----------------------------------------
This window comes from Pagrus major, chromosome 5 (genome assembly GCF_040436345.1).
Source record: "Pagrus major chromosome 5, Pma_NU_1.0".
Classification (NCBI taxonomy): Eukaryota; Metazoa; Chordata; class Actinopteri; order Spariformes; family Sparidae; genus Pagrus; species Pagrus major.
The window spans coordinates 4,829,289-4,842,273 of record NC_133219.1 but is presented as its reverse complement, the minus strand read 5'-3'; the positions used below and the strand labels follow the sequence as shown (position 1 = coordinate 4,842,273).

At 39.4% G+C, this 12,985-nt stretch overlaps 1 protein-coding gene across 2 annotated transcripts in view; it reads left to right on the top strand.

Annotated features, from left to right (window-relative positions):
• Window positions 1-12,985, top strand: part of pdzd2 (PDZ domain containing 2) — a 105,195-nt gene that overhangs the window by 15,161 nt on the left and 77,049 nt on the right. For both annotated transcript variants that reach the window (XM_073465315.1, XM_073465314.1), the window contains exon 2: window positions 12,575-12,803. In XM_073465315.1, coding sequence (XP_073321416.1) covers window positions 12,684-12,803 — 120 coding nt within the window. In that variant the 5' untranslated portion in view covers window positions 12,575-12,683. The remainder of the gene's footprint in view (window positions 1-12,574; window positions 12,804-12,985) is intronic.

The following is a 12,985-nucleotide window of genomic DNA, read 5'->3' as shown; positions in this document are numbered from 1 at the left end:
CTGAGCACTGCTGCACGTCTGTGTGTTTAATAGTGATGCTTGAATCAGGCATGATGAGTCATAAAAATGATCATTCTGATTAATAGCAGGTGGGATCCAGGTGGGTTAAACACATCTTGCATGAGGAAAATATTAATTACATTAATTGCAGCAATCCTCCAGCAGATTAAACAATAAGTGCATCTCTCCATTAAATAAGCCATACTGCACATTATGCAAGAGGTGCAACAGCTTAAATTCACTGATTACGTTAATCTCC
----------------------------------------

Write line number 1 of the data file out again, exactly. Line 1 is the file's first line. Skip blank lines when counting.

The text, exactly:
This window comes from Pagrus major, chromosome 5 (genome assembly GCF_040436345.1).